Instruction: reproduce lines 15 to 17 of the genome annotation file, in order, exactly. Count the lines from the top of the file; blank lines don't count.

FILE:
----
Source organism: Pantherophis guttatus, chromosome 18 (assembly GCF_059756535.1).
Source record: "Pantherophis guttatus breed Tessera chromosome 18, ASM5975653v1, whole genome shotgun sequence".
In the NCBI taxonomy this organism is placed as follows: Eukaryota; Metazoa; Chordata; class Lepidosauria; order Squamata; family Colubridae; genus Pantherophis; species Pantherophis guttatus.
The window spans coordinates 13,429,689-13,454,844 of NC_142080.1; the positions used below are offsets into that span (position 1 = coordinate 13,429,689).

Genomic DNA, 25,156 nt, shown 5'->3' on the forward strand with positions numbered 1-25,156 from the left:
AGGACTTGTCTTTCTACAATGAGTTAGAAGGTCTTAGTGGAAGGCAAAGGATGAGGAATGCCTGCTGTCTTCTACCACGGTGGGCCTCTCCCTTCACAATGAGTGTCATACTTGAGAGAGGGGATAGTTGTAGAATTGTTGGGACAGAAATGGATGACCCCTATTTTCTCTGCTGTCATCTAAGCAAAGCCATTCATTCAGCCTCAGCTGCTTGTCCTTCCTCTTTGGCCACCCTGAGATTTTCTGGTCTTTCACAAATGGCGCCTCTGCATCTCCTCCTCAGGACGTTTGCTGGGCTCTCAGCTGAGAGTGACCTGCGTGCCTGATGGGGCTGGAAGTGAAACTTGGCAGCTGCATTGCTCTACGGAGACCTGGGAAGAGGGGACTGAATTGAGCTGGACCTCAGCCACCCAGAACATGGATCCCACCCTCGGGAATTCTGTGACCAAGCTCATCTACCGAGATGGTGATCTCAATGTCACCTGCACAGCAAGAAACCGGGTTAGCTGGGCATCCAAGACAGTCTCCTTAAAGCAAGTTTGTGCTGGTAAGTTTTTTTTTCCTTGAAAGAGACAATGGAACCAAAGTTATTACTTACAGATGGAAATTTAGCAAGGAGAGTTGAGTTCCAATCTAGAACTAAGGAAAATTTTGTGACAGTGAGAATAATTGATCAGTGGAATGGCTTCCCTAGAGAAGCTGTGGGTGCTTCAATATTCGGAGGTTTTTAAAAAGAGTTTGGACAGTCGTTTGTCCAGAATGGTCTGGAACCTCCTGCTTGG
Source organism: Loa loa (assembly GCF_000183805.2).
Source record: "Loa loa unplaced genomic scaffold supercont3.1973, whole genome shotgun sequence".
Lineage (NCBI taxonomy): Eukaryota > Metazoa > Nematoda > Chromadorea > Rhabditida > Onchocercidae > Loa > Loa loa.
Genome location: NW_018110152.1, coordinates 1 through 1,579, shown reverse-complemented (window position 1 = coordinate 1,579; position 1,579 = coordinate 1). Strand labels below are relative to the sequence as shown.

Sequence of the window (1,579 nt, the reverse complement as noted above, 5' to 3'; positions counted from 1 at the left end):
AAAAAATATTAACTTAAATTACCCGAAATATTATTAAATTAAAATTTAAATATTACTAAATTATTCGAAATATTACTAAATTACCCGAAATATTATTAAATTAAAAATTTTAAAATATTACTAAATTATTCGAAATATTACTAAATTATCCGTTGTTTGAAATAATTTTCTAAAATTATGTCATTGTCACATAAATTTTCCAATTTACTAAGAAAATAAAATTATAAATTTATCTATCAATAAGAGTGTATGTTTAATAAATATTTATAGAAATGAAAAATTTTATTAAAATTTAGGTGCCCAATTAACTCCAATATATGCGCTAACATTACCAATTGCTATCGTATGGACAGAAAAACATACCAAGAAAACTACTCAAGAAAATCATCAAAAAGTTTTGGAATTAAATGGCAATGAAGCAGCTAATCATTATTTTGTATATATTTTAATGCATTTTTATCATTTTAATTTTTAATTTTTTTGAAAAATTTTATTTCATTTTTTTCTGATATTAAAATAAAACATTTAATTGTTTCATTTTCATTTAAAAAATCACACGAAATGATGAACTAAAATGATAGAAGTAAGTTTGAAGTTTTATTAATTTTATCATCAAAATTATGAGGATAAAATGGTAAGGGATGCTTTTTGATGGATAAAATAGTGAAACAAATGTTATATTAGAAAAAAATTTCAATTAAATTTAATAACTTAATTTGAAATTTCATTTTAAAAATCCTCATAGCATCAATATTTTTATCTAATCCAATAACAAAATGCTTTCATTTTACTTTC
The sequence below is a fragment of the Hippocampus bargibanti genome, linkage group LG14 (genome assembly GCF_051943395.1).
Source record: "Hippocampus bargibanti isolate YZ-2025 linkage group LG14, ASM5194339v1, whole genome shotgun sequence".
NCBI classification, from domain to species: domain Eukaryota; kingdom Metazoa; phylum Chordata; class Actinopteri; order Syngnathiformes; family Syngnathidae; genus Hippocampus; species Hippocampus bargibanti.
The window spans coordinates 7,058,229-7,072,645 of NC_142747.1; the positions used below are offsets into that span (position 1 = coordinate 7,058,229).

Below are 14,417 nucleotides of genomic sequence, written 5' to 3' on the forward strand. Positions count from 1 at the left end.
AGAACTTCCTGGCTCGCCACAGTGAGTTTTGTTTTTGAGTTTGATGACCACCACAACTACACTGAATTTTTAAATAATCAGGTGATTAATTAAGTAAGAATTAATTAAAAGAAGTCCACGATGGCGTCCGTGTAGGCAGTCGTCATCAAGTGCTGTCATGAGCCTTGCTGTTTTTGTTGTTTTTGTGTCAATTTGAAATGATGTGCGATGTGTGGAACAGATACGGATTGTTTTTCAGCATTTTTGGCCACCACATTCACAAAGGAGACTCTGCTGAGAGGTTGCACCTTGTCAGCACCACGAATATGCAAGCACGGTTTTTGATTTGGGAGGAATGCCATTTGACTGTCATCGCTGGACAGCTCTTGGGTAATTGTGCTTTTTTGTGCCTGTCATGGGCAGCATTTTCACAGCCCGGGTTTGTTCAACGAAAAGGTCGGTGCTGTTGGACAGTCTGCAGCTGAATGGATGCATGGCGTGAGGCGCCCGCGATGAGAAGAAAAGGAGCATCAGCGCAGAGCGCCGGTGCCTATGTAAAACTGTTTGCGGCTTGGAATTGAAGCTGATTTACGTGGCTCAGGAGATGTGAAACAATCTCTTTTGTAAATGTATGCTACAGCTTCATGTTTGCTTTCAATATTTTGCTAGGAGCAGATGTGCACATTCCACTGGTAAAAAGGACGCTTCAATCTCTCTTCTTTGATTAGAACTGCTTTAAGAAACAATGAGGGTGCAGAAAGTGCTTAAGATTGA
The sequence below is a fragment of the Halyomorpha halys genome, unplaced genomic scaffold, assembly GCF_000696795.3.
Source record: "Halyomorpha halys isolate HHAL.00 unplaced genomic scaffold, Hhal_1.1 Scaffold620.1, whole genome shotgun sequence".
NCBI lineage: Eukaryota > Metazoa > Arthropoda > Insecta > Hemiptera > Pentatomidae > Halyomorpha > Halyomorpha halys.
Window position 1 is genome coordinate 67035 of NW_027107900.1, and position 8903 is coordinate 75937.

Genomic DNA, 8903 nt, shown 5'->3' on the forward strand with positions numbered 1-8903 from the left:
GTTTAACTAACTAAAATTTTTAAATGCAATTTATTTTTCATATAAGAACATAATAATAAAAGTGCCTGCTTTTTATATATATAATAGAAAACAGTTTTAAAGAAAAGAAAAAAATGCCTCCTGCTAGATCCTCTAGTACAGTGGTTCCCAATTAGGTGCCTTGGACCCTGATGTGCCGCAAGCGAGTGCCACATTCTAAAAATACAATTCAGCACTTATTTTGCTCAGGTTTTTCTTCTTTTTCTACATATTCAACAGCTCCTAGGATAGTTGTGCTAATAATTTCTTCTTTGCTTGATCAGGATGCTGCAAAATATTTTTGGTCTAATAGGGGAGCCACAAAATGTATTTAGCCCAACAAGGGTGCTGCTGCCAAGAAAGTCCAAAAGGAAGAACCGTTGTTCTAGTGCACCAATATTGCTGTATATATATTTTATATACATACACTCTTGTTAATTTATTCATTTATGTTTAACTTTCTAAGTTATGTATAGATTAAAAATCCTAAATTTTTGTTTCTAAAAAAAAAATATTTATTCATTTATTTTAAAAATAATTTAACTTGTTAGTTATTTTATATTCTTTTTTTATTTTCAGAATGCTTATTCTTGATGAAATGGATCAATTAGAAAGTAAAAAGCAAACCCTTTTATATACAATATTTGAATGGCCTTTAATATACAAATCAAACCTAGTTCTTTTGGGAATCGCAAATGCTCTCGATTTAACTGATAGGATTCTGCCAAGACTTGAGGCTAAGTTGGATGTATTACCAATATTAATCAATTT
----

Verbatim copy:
NCBI classification, from domain to species: domain Eukaryota; kingdom Metazoa; phylum Chordata; class Actinopteri; order Syngnathiformes; family Syngnathidae; genus Hippocampus; species Hippocampus bargibanti.
The window spans coordinates 7,058,229-7,072,645 of NC_142747.1; the positions used below are offsets into that span (position 1 = coordinate 7,058,229).

Below are 14,417 nucleotides of genomic sequence, written 5' to 3' on the forward strand. Positions count from 1 at the left end.